<span class="articleLocation”>When gay former law clerk Joshua Goodbaum
married his partner in 2014, he got effusive and emotional
reassurance from his former boss, President Donald Trump’s
conservative U.S. Supreme Court nominee Neil Gorsuch.
Goodbaum, now an attorney in Connecticut, recalled fondly
their conversation on the week of the wedding: “He said, ‘This
is a wonderful thing. You’ll see how your relationship grows.'”
Goodbaum, who in 2009 served as a clerk for the Colorado
federal appeals court judge, added: “I have never felt the least
whiff from him of homophobia or intolerance toward gay people.”
As the U.S. Senate weighs whether to confirm the Republican
president’s nomination of Gorsuch for a lifetime seat on the
nation’s highest court, his views on social issues, such as gay
rights, are under scrutiny by Democrats and Republicans alike.
The Supreme Court periodically makes landmark civil rights
decisions such as the 2015 ruling legalizing gay marriage
nationwide. In their current term, for instance, the justices
will tackle a major transgender rights case.
For a year, the court has had eight justices, not the
requisite nine, because Republicans refused to consider
Democratic former President Barack Obama’s nomination of Merrick
Garland. Democrats remain furious with the Republicans for that,
and are scouring Gorsuch’s record to build their case against
his Senate confirmation.
When he was named as a nominee by Trump on Tuesday, Gorsuch,
49, immediately came under attack from liberal groups that
pounced on his social issues record, which is thin but offers
clues on how he might behave as a justice, if confirmed.
Like Goodbaum, friends and acquaintances of Gorsuch, many of
them Democrats, said he is genial, tolerant and respectful. In
some ways, he differs in style from the justice he was named to
replace, the late Antonin Scalia, who was known for being
combative and blunt on the bench.
Gorsuch would not put politics before the law, these people
said. But his conservative legal philosophy indicates he would
likely vote with like-minded conservative justices on the
closely divided court.
He rejects the idea that liberals can press their social
agenda in the courts.
That could signaled he may be less likely to side with
Justice Anthony Kennedy, a conservative who often casts the
deciding vote in close cases.
Kennedy has joined with liberal justices in backing gay
marriage, abortion rights and, most recently, a limited form of
racial preferences in college admissions. It remains an open
question whether Gorsuch would vote for conservative agenda
items such as expanding religious liberties in a way some
critics say allows for discrimination against gays and others,
restricting voting rights and lifting campaign finance
‘ADDICTED TO THE COURTROOM’
In a 2005 article for conservative magazine National Review,
Gorsuch said liberals “have become addicted to the courtroom,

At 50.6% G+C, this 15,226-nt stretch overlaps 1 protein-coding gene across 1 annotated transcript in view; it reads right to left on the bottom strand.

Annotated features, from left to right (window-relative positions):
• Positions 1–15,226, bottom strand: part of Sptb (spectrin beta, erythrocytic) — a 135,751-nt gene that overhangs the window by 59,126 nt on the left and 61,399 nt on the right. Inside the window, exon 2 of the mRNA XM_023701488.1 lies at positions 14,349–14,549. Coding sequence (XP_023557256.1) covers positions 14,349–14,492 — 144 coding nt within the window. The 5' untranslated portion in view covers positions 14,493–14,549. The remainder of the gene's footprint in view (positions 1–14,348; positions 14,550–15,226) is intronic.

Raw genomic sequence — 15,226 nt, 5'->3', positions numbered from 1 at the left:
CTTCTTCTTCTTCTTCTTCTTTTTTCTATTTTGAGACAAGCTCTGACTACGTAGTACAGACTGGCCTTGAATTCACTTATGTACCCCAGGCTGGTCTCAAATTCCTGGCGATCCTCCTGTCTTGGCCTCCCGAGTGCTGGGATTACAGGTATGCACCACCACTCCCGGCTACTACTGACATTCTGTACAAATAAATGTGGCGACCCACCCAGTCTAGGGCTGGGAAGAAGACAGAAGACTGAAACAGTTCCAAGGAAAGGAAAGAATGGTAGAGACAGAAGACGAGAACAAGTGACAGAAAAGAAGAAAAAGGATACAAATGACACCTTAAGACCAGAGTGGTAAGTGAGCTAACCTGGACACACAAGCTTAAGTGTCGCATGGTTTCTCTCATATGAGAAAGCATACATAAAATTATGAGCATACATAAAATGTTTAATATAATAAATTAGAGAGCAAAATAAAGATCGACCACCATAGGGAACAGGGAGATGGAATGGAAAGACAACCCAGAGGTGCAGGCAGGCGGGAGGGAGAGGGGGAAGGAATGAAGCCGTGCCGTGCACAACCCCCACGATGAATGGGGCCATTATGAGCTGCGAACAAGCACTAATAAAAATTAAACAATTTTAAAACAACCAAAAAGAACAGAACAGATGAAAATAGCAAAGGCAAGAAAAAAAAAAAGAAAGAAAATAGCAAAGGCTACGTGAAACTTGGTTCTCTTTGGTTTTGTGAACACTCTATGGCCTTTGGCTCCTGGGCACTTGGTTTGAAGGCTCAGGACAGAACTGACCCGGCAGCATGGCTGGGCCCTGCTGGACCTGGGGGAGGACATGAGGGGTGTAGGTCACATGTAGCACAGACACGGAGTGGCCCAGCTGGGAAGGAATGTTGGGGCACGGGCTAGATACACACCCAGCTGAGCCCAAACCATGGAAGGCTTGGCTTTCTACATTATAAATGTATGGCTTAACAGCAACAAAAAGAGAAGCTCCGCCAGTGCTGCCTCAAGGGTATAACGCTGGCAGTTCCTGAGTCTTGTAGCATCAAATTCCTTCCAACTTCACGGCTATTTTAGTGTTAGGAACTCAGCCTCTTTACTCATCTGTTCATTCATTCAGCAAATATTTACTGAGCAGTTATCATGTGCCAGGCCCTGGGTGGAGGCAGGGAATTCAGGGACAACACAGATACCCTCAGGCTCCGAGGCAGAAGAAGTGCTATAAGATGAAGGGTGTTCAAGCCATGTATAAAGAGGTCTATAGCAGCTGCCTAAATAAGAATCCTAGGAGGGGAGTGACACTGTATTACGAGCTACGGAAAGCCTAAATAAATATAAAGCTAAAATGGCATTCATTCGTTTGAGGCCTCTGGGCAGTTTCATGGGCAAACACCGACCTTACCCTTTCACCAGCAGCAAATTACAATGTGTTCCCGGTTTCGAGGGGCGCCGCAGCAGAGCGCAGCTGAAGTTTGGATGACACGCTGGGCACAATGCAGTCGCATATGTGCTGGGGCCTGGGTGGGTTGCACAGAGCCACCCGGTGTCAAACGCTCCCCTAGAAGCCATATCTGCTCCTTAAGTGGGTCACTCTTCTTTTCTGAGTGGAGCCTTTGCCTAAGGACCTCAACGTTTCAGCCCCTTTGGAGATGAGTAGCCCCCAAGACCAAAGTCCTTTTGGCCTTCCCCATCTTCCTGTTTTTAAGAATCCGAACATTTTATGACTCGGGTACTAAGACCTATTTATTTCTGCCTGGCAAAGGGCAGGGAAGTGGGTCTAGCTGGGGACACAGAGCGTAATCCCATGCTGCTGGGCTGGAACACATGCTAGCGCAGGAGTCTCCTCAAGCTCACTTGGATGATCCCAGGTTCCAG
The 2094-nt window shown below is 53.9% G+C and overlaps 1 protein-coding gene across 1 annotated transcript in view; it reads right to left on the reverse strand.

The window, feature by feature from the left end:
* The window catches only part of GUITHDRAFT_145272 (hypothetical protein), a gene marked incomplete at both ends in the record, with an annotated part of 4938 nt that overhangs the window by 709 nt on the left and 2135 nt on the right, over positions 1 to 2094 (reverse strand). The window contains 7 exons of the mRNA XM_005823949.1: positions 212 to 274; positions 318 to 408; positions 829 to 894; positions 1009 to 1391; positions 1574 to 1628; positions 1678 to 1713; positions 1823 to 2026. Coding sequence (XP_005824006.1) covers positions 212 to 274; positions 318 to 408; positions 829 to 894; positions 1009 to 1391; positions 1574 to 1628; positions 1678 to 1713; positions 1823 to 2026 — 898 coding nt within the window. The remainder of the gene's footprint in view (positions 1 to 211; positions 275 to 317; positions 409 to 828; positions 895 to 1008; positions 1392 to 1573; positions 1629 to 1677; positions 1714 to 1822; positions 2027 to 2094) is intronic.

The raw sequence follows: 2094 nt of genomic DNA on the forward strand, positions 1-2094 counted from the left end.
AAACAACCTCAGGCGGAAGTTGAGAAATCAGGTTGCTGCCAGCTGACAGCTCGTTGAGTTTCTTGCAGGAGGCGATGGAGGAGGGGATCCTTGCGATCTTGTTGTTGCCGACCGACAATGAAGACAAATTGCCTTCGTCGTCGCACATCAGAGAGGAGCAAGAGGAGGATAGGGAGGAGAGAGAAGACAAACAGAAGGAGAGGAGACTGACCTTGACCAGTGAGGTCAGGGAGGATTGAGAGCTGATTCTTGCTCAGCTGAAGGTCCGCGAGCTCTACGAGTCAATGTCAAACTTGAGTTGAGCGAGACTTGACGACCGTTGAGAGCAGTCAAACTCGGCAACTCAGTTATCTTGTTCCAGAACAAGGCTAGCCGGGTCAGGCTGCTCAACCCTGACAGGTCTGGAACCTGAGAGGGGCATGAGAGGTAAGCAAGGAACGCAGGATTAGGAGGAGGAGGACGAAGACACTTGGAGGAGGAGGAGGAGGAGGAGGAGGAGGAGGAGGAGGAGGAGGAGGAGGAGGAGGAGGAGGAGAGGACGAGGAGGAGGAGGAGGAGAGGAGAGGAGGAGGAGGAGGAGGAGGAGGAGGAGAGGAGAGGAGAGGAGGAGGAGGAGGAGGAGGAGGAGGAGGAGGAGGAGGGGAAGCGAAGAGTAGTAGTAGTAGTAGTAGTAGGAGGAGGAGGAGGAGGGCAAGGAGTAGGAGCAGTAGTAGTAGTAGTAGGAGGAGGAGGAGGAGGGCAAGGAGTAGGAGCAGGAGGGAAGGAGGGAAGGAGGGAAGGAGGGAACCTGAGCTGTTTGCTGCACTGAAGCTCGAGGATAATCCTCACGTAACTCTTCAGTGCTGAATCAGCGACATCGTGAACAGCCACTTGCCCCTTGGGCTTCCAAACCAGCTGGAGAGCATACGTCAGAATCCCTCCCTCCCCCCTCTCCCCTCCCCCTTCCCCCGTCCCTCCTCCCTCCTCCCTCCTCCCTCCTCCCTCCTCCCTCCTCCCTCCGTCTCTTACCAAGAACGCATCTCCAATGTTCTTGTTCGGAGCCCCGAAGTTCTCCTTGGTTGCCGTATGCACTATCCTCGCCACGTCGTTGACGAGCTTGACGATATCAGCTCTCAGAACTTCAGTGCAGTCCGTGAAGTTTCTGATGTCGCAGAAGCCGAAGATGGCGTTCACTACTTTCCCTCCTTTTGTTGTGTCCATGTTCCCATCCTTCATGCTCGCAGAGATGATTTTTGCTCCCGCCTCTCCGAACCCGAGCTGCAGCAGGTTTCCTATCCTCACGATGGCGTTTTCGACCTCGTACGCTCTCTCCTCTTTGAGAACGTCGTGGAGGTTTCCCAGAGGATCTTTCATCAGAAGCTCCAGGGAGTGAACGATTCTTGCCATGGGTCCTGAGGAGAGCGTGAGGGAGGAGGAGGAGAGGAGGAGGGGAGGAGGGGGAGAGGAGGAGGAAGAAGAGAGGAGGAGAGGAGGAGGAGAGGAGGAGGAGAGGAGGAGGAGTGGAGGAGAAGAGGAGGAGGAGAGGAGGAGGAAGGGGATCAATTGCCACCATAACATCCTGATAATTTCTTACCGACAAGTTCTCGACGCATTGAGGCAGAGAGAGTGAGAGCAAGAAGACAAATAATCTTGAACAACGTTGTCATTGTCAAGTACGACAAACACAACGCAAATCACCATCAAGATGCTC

relying on judges and lawyers rather than elected leaders and
the ballot box, as the primary means of effecting their social
agenda on everything from gay marriage to assisted suicide to
the use of vouchers for private-school education.”
Some liberal politicians and advocacy groups have labeled
Gorsuch a conservative hardliner in part over his role in
deciding a 2013 case involving the Christian owners of the
arts-and-crafts retailer Hobby Lobby. The ruling allowed owners
of private companies to object on religious grounds to a federal
requirement that they provide insurance to employees that pays
for women’s birth control. It was affirmed by the Supreme
“We absolutely must not confirm a Supreme Court nominee who
has ruled that the religious beliefs of employers can trump the
law,” said Rachel Tiven, chief executive of Lambda Legal, an
advocacy group for the lesbian, gay, bisexual and transgender
On another issue, Gorsuch last October said his colleagues
on the Denver-based 10th U.S. Circuit Court of Appeals should
have reconsidered a ruling that prevented Utah Governor Gary
Herbert from suspending funding to women’s healthcare and
abortion provider Planned Parenthood over videos purported to
show its officials negotiating the sale of fetal tissue.
In 2006, Gorsuch wrote a book arguing against legalization
of assisted suicide and euthanasia.
After Trump nominated him, many social conservatives and
religious groups, perhaps looking back at his book, said they
hoped Gorsuch would vote on the court to roll back abortion
rights. In the book, Gorsuch cited the “inviolability of human
life,” calling it a “basic good.”
The Knights of Columbus, a Roman Catholic fraternal
organization, said Gorsuch would uphold religious freedoms “and
the right to life of every person.”
Former clerks said they do not know how Gorsuch, a member of
the Episcopal church, would vote on gay marriage or abortion.
But they said he never brought his religion into his work.
“He’s not the kind of person to use his post to push an
agenda,” said Jason Murray, a Gorsuch clerk in 2011 who is a
“You could certainly say Judge Gorsuch is a conservative.
But I don’t see how his personality or record bears out that he
is an extremist,” Murray said.
Some who know Gorsuch personally said his respect for legal
precedent could prevent radical attempts to change the law.
“He’s very sensitive to the importance of societal
stability. So if he were to change Roe v. Wade significantly I
would be surprised,” added Tracy Ashmore, a Democratic lawyer
from Denver, referring to the landmark 1973 Supreme Court ruling
legalizing abortion. (Additional reporting by Lawrence Hurley in Washington)
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